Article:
What Are Pinch Points and Barriers?

And why do i give a crap?

So imagine you're driving down the highway, relaxed, cruise control on, listening to some Johnny Cash on the radio, and life is good.  Then it happens.  You see the flickering of brake lights in the distance.  You look at the clock, it's 5 pm.  Rush hour traffic.  Great.  Even worse than traffic, now your radio gets staticky and the only station you can pick up is playing Justin Bieber.  

Now this scenario may sound like a nightmare to many of you (it definitely does to me), but there is a valuable lesson that can be learned from this.  Of course, this lesson can be applied to fishing.

What the heck are you talking about?

Fishing downstream of an island

Fishing downstream of an island

Rivers are a lot like highways, and certain times of the year these highways have more (fish) traffic.  If you know this, you can then use it to your advantage to catch nearly anything that swims, ranging from crappies to walleyes to catfish. 

So a great way to visualize how this works is to look at a reservoir, which is essentially nothing more than a giant pool on a river.  At the upper end of the reservoir is a river that flows into it and keeps it full.  Think of the reservoir as an eight lane highway.  When there are a lot of cars (fish) moving towards the upper end of the reservoir, they are still pretty spread out.  When those cars transition from eight lanes (the reservoir) to two lanes (the river), you have a fish traffic jam.  This causes many fish to be forced into a small area and makes for an excellent location to put a bait or lure. 

Where a reservoir transitions to a river is not the only place that you could classify as a pinch point.  Anytime there is a wide section of river that pinches down to a narrower section would be classified as a pinch point and concentrate moving fish.  Islands that protrude in the middle of a river and create two narrow sections on each side are also pinch points.  All of these spots concentrate fish and are worth checking out certain times of the year. 

Pinch points aren't the only good spots

A natural barrier at the top side of an island.

A natural barrier at the top side of an island.

Another situation that is similar to a pinch point and also concentrates fish is a barrier.  This goes from slowing the fish migration down to stopping it completely.  Imagine if someone put a ginat concrete wall in the middle of the interstate.  Eventually you would figure out a different route, but you would still be stuck there for a while.  Fish handle barriers much like this.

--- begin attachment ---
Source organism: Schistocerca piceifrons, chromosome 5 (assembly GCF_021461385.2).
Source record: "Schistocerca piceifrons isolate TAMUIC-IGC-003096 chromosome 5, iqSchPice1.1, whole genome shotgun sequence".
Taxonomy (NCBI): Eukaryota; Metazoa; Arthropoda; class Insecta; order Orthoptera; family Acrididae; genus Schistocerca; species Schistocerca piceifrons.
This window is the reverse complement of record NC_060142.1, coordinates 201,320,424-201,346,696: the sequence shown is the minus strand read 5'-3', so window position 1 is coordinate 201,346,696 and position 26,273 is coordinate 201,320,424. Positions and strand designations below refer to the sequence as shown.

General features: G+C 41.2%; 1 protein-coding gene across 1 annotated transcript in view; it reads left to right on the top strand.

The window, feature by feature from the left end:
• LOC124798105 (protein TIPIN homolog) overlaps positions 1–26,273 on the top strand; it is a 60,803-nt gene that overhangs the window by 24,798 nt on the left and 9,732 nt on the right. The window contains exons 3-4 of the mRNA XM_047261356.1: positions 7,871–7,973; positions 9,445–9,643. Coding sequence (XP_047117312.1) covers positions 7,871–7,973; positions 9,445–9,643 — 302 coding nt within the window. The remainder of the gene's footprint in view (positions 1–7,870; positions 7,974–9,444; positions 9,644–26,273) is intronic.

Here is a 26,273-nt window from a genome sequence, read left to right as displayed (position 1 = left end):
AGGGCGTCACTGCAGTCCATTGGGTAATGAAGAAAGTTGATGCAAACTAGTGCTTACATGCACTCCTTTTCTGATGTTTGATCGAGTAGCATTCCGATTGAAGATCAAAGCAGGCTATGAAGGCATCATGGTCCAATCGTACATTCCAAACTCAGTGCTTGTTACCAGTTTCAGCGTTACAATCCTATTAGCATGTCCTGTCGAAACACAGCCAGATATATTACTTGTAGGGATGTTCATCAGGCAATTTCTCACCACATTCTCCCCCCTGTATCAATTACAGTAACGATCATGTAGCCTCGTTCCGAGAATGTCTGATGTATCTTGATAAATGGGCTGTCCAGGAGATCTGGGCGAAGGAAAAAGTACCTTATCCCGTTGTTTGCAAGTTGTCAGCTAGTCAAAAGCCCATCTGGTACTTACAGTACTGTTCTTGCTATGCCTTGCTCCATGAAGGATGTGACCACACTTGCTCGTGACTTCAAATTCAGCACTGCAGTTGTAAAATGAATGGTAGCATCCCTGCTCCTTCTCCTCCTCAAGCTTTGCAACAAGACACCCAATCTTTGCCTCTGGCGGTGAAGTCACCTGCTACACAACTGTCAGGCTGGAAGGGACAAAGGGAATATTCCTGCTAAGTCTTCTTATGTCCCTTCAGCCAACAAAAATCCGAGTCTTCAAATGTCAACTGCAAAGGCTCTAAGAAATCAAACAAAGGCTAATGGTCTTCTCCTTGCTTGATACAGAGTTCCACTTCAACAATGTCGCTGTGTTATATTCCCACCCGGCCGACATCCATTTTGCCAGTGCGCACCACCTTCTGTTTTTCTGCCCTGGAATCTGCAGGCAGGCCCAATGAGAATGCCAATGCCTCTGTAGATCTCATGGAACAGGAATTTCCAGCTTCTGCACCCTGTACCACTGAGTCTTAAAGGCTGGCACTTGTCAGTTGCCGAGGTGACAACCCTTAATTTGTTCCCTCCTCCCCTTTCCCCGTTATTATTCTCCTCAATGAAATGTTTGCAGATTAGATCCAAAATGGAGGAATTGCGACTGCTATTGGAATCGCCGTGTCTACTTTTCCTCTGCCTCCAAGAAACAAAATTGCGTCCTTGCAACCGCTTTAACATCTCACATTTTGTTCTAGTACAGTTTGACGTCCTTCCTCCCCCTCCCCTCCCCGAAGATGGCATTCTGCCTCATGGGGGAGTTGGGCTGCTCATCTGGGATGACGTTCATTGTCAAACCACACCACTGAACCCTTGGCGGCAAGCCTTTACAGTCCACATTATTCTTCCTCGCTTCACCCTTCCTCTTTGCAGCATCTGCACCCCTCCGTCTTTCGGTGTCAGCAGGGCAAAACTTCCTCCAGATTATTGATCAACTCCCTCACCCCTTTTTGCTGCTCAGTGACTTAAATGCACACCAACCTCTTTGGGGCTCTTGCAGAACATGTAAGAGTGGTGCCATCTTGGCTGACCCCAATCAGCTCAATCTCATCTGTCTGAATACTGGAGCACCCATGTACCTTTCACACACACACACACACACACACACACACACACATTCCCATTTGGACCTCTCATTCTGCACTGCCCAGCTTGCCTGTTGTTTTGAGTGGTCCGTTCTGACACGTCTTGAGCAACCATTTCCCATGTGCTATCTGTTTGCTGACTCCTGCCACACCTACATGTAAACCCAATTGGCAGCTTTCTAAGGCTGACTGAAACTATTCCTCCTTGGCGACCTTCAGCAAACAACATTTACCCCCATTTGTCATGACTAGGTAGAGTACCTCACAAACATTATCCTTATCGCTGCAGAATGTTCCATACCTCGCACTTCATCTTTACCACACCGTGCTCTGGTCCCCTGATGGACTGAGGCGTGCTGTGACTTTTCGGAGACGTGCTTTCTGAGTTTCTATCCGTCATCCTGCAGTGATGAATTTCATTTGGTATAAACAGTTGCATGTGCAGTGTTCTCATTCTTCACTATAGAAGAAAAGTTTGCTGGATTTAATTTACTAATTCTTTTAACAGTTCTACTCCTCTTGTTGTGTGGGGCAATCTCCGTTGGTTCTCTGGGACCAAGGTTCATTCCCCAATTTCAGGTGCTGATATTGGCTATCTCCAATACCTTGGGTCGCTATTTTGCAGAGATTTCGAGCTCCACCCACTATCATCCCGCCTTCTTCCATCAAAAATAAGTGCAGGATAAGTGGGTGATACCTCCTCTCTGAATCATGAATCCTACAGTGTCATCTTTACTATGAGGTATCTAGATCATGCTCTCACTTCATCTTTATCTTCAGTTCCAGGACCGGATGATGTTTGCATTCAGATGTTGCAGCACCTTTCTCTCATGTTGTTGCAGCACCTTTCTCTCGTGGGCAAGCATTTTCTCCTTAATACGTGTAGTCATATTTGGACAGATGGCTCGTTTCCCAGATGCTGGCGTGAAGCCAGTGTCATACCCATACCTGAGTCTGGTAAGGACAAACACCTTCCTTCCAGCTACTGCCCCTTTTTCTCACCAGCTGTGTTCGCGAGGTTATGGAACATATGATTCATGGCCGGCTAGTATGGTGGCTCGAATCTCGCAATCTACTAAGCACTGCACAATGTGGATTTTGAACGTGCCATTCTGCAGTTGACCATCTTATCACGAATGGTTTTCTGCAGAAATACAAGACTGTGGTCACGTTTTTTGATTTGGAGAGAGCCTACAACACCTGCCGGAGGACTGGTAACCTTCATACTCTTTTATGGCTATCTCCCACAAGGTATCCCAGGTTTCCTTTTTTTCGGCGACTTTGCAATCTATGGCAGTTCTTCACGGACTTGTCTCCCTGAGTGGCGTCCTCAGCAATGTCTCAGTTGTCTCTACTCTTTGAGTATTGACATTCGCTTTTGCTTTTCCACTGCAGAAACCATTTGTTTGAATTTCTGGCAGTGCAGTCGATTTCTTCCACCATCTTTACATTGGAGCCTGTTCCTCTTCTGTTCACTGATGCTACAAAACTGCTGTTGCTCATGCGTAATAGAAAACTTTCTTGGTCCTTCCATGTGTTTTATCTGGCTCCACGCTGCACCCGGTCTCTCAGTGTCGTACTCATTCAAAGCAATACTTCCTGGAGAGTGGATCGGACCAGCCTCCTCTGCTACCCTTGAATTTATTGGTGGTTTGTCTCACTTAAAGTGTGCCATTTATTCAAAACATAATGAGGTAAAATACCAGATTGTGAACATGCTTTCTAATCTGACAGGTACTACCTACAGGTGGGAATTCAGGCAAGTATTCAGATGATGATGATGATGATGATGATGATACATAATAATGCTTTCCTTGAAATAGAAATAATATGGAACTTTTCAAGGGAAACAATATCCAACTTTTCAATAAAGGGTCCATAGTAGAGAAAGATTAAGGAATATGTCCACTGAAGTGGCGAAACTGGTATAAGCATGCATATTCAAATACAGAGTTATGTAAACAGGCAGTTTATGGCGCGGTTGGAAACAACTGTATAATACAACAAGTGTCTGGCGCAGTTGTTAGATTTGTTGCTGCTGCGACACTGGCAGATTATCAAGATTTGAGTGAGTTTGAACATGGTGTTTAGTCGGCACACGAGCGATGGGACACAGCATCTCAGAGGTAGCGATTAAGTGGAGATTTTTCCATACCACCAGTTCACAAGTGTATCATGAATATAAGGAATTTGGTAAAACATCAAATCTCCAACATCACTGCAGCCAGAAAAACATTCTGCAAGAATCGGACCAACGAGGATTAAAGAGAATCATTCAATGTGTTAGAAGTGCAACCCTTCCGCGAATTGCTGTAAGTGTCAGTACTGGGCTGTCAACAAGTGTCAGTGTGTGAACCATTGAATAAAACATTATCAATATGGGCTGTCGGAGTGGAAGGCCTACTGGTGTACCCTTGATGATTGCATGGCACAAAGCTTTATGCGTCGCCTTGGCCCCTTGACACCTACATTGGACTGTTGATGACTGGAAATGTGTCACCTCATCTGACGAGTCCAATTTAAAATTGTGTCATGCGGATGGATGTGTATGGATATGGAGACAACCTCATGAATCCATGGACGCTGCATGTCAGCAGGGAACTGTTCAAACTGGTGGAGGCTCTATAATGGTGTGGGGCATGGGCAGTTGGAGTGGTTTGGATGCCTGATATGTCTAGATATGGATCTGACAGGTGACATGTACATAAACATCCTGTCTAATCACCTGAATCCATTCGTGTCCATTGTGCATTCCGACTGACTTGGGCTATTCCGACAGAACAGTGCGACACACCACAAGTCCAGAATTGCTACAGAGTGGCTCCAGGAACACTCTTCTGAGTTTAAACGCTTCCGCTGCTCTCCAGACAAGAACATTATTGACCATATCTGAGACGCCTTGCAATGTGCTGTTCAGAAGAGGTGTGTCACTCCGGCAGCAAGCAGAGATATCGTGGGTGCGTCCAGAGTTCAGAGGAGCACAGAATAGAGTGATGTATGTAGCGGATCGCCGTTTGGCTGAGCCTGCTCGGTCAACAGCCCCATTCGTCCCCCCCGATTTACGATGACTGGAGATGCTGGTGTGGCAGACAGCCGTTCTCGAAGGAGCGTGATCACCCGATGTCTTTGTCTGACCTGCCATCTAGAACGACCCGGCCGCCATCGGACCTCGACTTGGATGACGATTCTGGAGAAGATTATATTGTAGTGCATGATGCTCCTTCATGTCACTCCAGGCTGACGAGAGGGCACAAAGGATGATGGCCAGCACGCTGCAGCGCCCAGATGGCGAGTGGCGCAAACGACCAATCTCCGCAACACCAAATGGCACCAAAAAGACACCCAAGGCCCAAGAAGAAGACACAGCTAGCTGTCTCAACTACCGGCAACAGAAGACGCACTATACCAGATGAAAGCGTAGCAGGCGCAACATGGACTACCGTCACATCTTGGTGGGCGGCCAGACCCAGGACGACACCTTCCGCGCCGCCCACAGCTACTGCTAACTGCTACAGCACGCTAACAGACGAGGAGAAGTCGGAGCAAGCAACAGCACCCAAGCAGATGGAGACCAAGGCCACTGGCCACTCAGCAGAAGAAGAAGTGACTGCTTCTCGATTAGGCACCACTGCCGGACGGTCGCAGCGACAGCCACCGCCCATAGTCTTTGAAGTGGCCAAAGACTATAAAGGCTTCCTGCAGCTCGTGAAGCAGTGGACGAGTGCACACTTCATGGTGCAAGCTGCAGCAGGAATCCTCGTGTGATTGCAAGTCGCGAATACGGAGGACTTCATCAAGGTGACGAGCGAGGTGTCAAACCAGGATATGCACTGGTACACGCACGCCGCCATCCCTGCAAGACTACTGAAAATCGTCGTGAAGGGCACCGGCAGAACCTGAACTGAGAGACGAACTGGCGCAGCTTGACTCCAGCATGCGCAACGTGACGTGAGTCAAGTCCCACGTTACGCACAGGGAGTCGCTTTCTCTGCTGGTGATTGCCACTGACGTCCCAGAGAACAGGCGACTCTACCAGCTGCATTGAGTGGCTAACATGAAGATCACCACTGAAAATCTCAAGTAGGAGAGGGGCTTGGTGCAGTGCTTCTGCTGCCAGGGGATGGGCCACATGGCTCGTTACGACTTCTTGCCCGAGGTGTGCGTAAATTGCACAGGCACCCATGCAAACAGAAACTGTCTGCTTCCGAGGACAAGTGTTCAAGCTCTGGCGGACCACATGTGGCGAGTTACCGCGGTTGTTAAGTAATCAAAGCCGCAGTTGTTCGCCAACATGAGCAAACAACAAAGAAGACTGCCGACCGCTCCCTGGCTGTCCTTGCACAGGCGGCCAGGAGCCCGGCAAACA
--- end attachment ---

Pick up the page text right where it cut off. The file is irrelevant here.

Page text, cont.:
Barriers come in many varieties, but the first one most people think of is a dam.  Now dams can produce great fishing for all kinds of species, but are often heavily fished.  If you get there before the crowd and time it right, the fishing can be spectacular.  Get there too early or too late and results can be less than stellar. 

If you don't want to bank on timing the dam bite, or you would rather avoid the crowds, try a different approach.  Remember when I said islands create pinch points?  Well good.  They often do one better and create barriers, especially in small streams.  If one side of the island is particularly narrow, high water will often deposit so much timber there it completely seals it off.  If you have ever encountered this in a boat, you may find it extremely annoying.  I'm sure fish feel the same way.  Fish that encounter this may find a way through it, but in the meantime more and more fish keep moving in, creating excellent angling opportunities for anyone willing to get out and find a place like this. 

I did everything you said and still didn't catch crap.  What gives man?!

High water gets fish moving.

High water gets fish moving.

Well, these locations do produce fish, and some may even produce fish year round.  However, sometimes are better than others.  For this strategy to be the most effective, fish have to be moving.  

What makes them move?  You're just full of great questions today.  There is a general movement of fish heading upriver in the spring.  The exact time depends on the fish we're talking about.  Northern pike may begin migrating upstream before the ice on the river is gone.  Catfish may still be pushing upriver all the way into 4th of July weekend.  Either way you look at it, spring generally means fish head up river.  In the fall, fish generally move downstream looking for deeper water to spend the winter.

High water can also get fish moving.  Early in the spring and throughout summer, high water may push fish upriver.  As summer slips into fall, high flows can act like the fish version of a jet pack, sending them downstream in a hurry to find the place they will spend the winter.  

There are exceptions to everything in the fish world and every river is unique, but overall this is generally the case.  You can spread this concept nearly across the board.  Each species of fish does a few things differently, and the timing of migration varies, but fish are fish.  They all need the same basic things to survive: food, water, shelter, and the ability to procreate.  Knowing what they do and when they do it during different times of year and water conditions will help you catch more and bigger fish of all species. 

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